With Twitter, you don’t own the space as much as you often own the conversation (trolls like to descend uninvited into the conversation or onto your comment). And trolls are easy to block on Twitter (just go to their profile, look for the silhouetted icon and arrow next to “Follow”, click on that arrow and choose “Block”. If they’re spamming, choose “Report for spam.”).  Don’t be afraid to command the conversation – after all, they dropped in on you uninvited. You have a right to suspend the conversation.

You may also find that through interaction he or she becomes a troll in a conversation that you then both own.  You can always try to ameliorate the relationship, “agree to disagree” (usually the first to say that is showing defeat), or simply let the fool go on his way. Again, you can always block him.

My best advice on Twitter trolls, however, is:  Don’t Feed The Trolls (DFTT). What they usually want is attention. If you engage them, you are giving them the attention they seek and they will just come back for more.  If you ignore them, they often lose interest and drift away.

If you swoop down on someone else’s conversation and they become abusive, although their behavior is trollish, they own the conversation. Back out gracefully and, if they won’t leave you alone, block them.


On Facebook, you own your personal page and your fan page plus any group page that you administrate. You have the ability to remove comments and block users as well as filter who reads the pages.  If you run into a troll on someone else’s page, you can only block them.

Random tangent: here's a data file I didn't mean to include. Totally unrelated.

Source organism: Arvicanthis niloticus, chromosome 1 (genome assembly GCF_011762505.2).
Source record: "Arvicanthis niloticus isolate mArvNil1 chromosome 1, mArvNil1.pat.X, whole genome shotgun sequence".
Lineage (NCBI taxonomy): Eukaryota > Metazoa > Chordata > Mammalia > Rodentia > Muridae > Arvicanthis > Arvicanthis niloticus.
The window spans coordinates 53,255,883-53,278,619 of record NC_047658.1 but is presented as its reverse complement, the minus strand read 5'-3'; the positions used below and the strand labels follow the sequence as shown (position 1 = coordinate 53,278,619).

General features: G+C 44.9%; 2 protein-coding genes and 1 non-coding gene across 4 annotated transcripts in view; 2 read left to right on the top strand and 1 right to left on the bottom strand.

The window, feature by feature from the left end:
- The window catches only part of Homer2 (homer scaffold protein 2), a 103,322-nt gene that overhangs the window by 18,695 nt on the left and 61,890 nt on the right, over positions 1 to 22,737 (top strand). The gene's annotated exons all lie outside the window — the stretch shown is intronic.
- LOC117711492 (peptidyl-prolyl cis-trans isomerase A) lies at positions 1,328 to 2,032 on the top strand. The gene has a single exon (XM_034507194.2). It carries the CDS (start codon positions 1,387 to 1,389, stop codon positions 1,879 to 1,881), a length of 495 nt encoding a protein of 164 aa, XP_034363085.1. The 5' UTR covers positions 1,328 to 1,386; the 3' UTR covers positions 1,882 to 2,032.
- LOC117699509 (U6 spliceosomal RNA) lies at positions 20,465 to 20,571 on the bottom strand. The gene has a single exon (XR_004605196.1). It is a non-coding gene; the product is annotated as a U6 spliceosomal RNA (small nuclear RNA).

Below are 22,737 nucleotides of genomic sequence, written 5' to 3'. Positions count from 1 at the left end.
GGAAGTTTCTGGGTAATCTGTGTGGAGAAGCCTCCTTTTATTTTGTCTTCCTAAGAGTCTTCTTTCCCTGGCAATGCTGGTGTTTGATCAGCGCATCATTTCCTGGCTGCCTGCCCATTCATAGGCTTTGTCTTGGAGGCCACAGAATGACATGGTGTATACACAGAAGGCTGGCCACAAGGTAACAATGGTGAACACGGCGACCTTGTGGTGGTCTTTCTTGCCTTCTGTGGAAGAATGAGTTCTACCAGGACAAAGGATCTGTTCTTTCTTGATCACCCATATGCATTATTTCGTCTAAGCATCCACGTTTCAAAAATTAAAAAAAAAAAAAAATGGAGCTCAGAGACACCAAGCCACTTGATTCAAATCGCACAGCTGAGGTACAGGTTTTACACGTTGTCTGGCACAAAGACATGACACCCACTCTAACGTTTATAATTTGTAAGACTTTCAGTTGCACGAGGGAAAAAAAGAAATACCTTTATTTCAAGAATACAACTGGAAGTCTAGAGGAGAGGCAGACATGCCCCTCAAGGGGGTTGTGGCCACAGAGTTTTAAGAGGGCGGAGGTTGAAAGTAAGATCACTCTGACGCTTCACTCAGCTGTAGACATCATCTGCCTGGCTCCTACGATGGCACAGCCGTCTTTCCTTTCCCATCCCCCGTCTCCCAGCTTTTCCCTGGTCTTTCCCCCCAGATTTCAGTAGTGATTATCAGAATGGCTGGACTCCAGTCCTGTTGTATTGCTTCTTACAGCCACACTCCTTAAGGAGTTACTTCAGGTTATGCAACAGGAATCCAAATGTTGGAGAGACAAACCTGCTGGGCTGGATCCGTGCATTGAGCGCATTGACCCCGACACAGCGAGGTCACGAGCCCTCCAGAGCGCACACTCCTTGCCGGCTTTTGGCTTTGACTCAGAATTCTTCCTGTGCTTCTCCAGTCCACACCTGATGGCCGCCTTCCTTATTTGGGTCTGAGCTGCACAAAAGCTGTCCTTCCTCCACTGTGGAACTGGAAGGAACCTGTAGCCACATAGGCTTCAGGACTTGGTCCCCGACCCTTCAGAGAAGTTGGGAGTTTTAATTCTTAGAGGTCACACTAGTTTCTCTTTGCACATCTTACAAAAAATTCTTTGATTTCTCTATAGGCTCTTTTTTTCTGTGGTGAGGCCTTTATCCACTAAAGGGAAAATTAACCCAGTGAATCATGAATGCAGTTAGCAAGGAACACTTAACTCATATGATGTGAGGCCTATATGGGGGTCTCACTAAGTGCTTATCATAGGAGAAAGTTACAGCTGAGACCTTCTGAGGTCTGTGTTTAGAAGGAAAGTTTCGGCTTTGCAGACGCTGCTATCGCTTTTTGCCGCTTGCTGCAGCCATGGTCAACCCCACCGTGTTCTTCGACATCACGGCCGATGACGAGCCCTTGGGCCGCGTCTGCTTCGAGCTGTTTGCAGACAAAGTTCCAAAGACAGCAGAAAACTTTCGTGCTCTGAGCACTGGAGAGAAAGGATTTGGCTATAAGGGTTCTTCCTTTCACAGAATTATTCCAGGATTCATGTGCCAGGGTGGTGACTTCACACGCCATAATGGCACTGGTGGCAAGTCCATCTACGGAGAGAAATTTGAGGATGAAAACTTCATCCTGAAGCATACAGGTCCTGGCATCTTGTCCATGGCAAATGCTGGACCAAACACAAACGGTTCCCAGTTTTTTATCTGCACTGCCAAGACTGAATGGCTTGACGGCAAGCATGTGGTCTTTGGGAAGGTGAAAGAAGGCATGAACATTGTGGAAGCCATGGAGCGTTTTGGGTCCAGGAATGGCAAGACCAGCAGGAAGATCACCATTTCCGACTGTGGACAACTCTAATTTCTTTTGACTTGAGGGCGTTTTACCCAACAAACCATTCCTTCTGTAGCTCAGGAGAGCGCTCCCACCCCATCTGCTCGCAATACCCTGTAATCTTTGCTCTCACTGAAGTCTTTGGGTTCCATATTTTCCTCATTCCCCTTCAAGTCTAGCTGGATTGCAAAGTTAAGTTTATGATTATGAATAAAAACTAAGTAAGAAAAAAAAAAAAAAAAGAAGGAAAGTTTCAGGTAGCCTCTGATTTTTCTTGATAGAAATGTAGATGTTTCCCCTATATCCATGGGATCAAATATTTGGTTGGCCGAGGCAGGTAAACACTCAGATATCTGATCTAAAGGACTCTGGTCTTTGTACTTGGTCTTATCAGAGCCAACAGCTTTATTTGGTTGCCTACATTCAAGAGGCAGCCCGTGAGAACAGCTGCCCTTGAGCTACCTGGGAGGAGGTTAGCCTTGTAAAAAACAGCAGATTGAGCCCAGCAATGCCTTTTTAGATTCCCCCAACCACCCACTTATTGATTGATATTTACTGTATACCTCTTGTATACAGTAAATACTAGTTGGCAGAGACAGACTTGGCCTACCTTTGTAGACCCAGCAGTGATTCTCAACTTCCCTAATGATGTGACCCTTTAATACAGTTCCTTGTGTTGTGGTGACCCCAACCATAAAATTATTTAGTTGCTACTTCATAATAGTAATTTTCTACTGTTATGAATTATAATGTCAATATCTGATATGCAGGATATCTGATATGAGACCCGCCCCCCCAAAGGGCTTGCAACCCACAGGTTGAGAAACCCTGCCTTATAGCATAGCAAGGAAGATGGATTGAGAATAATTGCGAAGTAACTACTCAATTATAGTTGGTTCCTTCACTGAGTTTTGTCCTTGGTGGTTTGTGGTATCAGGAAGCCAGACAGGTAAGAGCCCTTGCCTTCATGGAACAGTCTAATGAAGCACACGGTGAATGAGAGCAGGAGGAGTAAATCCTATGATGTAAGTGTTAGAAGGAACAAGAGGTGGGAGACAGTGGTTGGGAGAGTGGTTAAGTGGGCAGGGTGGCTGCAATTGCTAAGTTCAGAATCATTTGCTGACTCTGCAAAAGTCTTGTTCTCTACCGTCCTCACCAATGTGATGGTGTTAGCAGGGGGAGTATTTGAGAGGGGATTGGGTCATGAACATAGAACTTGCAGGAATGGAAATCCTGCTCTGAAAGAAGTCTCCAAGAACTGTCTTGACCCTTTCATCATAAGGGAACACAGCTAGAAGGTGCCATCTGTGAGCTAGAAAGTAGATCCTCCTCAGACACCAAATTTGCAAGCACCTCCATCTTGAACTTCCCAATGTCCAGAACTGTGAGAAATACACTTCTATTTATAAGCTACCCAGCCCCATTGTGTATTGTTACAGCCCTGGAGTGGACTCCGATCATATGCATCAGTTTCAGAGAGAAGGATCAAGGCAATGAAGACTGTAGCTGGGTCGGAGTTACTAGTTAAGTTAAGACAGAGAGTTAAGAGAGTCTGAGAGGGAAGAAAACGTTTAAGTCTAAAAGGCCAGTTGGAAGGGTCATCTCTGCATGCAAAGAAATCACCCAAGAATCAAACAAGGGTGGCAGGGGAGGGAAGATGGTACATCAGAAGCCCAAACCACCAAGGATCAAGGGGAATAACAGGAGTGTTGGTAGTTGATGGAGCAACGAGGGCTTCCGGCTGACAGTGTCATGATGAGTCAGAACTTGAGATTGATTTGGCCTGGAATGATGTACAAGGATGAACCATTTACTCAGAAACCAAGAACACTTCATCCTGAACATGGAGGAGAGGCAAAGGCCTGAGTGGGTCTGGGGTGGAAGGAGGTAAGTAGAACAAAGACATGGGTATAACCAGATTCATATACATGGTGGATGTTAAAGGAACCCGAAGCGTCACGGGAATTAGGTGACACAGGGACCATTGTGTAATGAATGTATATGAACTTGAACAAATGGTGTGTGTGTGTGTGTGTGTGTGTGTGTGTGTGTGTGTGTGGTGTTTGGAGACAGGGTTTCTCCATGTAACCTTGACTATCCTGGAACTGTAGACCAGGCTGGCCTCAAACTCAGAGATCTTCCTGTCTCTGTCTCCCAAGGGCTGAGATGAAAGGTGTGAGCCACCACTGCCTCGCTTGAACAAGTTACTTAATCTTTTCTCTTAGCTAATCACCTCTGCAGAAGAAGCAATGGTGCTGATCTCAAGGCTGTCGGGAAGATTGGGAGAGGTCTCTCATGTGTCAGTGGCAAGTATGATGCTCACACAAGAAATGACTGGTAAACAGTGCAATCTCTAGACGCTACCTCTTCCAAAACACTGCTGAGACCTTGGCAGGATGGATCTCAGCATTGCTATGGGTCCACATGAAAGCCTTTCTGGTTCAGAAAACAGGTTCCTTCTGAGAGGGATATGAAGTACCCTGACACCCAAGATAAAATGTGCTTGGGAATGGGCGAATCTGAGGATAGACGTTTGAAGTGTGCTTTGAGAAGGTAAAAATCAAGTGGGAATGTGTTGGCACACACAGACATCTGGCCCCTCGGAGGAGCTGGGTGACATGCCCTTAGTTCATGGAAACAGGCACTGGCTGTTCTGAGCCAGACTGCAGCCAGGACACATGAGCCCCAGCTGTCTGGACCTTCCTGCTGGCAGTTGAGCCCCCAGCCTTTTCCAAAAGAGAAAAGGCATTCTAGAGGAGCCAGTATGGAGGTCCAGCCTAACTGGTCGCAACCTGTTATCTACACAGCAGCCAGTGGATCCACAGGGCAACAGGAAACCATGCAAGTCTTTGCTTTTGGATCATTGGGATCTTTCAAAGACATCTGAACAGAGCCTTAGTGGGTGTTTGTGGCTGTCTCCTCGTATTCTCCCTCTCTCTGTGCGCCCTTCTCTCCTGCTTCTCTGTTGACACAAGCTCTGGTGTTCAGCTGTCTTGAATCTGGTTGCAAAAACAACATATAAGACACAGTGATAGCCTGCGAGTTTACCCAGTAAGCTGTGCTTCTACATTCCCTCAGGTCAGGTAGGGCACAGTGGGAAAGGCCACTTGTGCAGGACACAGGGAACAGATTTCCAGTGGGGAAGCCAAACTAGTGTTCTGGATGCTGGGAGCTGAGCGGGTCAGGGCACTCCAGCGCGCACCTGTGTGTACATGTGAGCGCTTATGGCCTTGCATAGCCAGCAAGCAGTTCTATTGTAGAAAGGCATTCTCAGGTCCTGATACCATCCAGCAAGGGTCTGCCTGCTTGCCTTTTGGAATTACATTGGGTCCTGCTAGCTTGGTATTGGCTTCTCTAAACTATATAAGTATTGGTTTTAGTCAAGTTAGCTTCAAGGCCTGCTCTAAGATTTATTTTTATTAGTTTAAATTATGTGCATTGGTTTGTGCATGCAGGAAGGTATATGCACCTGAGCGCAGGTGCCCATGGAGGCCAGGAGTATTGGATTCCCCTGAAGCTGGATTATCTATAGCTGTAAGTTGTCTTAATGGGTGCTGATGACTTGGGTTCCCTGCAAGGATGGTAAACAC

To block someone on Facebook, click on their name (which takes you to their profile page), look for the “Message” “Call” button next to the “Friends” button under the cover photo, and click the down arrow and at the bottom of the dropdown list click on “Report/Block”.

If your fan page is for a business or organization, treat them as an interested stakeholder until it’s apparent they aren’t interested in working things out. You have a duty to them, but you also have a duty to other users, so don’t wait too long to mollify a potential troll before deciding they are a lost cause.


I have honestly not run into anyone trolling on Google+ although I am not yet an avid user. I love Google+ as an interface, but most of my friends are on Facebook, so I gravitate toward it. Still, a lot of other people do use Google+ and as more and more people use it, trolls will find it useful for getting attention (if they don’t already).

The ownership rules should apply to Google+ that apply to Facebook.

To block on Google+, just click on someone’s name or photo. If they’re in your circles, a small profile “card” will pop up with an “x” in the upper right-hand corner – click the “x” and they will drop out of your circles. If they aren’t in your circles, you will go to their profile page and beneath the photos of people in their circles, in the middle column, is a link for “Block (name)” and for real abuse, “Report this profile.”


Whoever administrates the forum discussion owns the page and the conversation, so if you host a forum, make sure your administrators are aware of trolls and your policies on treating them. Post guidelines and apply them to everyone. If someone routinely breaks the rules, you would be well within your rights to kick them out. Check with your software for the process to block users and remove offensive comments.

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One thought on “Trolls: How to Deal with Trouble in Social Paradise

  1. Pingback: Meeting “Trolls” Head-On | Penman